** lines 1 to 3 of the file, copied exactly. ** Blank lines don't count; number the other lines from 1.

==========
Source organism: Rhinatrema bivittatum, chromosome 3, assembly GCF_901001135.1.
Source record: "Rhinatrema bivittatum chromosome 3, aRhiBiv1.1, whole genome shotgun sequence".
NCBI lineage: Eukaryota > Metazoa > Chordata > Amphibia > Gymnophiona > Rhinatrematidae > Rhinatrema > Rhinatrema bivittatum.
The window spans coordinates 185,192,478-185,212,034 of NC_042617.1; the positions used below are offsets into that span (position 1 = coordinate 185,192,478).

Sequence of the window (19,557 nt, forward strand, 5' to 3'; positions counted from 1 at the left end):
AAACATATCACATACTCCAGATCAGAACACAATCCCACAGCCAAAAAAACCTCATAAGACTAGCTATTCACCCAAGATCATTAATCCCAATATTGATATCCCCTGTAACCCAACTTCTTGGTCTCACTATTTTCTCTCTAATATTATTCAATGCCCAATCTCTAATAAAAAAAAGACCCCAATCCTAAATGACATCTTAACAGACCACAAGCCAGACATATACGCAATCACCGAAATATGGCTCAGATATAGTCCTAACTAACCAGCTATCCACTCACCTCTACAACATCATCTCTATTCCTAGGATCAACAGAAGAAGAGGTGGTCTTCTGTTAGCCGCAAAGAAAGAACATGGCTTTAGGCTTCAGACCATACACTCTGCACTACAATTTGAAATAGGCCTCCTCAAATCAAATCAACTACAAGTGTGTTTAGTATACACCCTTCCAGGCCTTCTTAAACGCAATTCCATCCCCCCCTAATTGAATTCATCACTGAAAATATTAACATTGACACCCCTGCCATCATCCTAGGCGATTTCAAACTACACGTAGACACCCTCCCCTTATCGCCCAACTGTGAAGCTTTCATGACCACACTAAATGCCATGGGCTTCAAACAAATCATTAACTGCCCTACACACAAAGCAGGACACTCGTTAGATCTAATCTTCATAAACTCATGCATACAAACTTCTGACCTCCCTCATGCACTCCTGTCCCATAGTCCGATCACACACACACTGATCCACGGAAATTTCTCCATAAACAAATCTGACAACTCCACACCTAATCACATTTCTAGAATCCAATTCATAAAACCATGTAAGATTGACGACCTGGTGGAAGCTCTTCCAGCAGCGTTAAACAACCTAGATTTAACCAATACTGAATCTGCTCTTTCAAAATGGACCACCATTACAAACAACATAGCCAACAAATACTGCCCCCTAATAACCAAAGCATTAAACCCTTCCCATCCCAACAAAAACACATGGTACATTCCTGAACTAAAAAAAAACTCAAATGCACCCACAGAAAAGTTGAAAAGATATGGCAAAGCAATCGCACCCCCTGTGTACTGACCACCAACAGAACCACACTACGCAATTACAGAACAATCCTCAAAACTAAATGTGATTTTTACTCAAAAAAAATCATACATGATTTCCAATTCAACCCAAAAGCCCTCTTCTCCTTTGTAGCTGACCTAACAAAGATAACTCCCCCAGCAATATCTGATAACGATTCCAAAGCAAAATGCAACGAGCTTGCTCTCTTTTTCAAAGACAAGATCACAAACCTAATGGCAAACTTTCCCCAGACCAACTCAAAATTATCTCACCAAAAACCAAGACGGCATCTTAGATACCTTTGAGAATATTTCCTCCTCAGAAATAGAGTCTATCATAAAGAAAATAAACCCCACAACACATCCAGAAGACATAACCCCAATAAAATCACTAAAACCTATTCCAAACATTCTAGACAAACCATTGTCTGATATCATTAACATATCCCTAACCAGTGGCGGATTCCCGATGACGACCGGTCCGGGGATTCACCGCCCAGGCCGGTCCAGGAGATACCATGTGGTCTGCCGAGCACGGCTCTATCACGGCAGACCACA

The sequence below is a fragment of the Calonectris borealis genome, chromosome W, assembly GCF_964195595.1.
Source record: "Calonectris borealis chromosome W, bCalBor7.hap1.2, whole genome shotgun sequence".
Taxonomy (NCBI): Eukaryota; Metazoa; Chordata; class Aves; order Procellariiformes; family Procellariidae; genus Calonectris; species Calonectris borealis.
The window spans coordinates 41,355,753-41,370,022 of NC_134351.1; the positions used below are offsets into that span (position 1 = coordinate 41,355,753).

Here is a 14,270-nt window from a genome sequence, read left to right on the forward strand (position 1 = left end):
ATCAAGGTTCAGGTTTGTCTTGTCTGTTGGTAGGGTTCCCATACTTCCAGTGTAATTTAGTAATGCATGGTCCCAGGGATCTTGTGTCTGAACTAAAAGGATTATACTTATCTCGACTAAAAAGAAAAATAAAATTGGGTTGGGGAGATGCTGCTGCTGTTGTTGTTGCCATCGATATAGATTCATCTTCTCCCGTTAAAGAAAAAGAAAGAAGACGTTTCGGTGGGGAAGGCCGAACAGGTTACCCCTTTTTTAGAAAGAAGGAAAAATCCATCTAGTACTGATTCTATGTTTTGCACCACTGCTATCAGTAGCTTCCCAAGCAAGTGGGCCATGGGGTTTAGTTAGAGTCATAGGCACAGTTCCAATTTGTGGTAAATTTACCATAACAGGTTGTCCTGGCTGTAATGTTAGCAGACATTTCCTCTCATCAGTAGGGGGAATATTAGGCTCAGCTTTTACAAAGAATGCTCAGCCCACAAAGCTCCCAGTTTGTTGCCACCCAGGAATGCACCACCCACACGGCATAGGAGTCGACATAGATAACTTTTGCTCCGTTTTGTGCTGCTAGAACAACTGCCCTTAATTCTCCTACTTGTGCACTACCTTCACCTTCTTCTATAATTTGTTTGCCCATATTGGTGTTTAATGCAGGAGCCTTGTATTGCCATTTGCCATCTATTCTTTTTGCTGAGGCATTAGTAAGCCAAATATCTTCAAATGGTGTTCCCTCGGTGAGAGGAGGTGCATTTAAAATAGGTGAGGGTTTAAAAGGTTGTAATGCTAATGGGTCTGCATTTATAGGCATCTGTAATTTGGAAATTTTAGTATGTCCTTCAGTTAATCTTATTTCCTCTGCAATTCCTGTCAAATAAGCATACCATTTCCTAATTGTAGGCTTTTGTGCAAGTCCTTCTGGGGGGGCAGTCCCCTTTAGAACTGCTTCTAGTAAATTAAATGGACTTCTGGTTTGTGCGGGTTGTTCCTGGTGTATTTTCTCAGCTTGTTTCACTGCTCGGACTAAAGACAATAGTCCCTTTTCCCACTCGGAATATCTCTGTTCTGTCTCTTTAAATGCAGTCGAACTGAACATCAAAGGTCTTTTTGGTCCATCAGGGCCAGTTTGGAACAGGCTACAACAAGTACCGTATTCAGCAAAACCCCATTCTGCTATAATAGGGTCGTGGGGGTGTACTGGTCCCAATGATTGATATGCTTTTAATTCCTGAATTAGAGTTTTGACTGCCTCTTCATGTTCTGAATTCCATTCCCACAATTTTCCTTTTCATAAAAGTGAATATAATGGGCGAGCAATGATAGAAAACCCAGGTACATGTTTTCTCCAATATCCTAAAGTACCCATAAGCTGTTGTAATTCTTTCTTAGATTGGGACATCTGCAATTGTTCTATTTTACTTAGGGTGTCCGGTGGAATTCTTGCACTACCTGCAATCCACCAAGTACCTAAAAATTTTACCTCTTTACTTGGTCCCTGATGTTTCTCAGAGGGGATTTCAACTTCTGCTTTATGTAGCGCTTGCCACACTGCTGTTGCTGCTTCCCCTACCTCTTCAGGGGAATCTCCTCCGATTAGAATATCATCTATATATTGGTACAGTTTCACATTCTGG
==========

Source organism: Rhinatrema bivittatum, chromosome 3, assembly GCF_901001135.1.
Source record: "Rhinatrema bivittatum chromosome 3, aRhiBiv1.1, whole genome shotgun sequence".
NCBI lineage: Eukaryota > Metazoa > Chordata > Amphibia > Gymnophiona > Rhinatrematidae > Rhinatrema > Rhinatrema bivittatum.